Johnson Heads Up College Crop At NHL Draft

Michigan recruit Jack Johnson led the way at the 2005 NHL Entry Draft, which saw eight college or college-bound players taken in the first round Saturday in Ottawa.

Johnson, a native of Indianapolis and a veteran of Shattuck-St. Mary’s High School in Minnesota as well as the U.S. National Development Program in Ann Arbor, went third overall to the Carolina Hurricanes.

The defenseman’s pro-friendly game and high draft position prompted speculation that he could jump to the bigs immediately, forgoing his college commitment to the Wolverines. That would undoubtedly sit poorly with Michigan head coach Red Berenson, a longtime critic of players leaving school early — especially after Berenson’s loss of starting netminder Al Montoya to the New York Rangers three days earlier.

Two other recruits made the top ten, including Wisconsin’s Jack Skille, who went seventh to Chicago, and North Dakota recruit Brian Lee, the ninth overall pick by the draft’s host city, Ottawa.

Amid talk of a down year for college players, two “off the board” picks by Washington helped bring the total of first-round selections to eight, just one off the record of nine set in 2004. The Capitals turned heads with their selection of Cornell sophomore defenseman Sasha Pokulok at the 14th overall pick, then followed that up by taking North Dakota recruit Joe Finley 27th.

Finley’s pick was part of a late-round run on collegians, with St. Louis taking Warroad, Minn., high schooler and UND recruit T.J. Oshie 24th overall, and Edmonton getting incoming Michigan freshman Andrew Cogliano 25th. Matt Niskanen, bound for Minnesota-Duluth, became the eighth and final collegian taken in the first round, by Dallas at pick number 28.

The pick of Pokulok was the first major surprise of the draft, but Capitals general manager George McPhee — the Hobey Baker Memorial Award winner in 1982 with Bowling Green — was confident that he got the player he wanted.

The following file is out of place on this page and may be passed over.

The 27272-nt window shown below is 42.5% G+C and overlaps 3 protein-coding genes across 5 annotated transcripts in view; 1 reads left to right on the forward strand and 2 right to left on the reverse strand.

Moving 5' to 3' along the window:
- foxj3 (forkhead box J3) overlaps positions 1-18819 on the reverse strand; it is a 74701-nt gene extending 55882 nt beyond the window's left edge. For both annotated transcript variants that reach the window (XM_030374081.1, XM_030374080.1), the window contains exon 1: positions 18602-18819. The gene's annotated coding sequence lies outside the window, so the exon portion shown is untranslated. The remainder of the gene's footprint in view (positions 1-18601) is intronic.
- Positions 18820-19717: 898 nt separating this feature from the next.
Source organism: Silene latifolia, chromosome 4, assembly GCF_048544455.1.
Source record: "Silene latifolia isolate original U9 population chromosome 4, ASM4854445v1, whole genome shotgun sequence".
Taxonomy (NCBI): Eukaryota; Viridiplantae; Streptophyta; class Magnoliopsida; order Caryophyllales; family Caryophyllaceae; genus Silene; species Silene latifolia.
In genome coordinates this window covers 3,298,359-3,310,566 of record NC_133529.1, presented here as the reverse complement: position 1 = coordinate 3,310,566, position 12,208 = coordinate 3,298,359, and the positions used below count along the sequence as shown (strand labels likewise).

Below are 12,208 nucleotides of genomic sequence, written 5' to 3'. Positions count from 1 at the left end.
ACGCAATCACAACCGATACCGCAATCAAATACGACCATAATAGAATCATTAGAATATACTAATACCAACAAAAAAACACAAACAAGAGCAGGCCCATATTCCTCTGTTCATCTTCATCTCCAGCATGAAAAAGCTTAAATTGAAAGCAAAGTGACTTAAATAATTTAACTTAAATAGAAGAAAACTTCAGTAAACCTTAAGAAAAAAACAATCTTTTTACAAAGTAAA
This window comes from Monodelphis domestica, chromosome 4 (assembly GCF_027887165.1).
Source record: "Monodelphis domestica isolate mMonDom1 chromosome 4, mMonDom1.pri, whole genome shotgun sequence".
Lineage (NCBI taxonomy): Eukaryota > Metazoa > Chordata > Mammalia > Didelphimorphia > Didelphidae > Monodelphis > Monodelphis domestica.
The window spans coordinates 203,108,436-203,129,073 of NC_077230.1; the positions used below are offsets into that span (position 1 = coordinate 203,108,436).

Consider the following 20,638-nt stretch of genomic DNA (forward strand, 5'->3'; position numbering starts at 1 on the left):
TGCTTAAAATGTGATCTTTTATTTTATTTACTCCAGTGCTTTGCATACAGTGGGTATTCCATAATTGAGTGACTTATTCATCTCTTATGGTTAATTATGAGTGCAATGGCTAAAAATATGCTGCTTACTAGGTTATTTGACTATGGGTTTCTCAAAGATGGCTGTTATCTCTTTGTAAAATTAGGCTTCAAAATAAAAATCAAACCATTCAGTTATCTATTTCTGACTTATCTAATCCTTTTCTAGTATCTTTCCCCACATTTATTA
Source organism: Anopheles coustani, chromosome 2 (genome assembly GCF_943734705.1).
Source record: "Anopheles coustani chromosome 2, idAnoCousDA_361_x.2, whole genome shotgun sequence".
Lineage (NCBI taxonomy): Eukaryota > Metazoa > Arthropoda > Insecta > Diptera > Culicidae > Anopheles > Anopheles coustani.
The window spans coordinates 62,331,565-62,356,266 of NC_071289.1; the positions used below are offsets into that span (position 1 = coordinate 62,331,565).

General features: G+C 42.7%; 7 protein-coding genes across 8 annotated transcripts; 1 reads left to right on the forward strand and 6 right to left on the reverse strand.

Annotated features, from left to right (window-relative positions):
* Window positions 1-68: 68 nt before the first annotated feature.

“We see someone that has the opportunity to be a top-four defenseman,” said McPhee to Canadian television network TSN. “He’s a big kid, he thinks the game real well and he reminds me of [longtime Rangers blueliner] Ron Greshner.

“We know there’s some risk in it, and we considered moving back, but we said, ‘Let’s get what we want and be aggressive on our other picks.'” Aggressive the Capitals were, going against conventional wisdom with Finley later on.

The selection of Skille by Chicago may have reflected the NHL’s rules changes to free up speedy players, as noted by scout Ron Anderson on the Blackhawks’ Web site.

“With the way the game is going now — opening up the neutral zone a little and cutting down the obstruction — we’re looking to add some speed, and he’s certainly got plenty of that,” said Anderson. “Plus, he’s a hard-nosed player and he uses his speed to drive hard to the net, take defensemen wide. He’s a prototypical power forward and we can certainly use that.

Edmonton general manager Kevin Lowe echoed those comments in discussing the pick of Cogliano on TSN, noting that “when a kid has exceptional speed and ability he finds a way to play. We’re banking on the rule changes benefiting us.”

The first round was a good one for North Dakota, which saw three recruits taken, as well as for Michigan with two. Minnesota high schools fared well, too, with Johnson, Lee, Oshie, Finley and Niskanen all having played high school hockey in the state.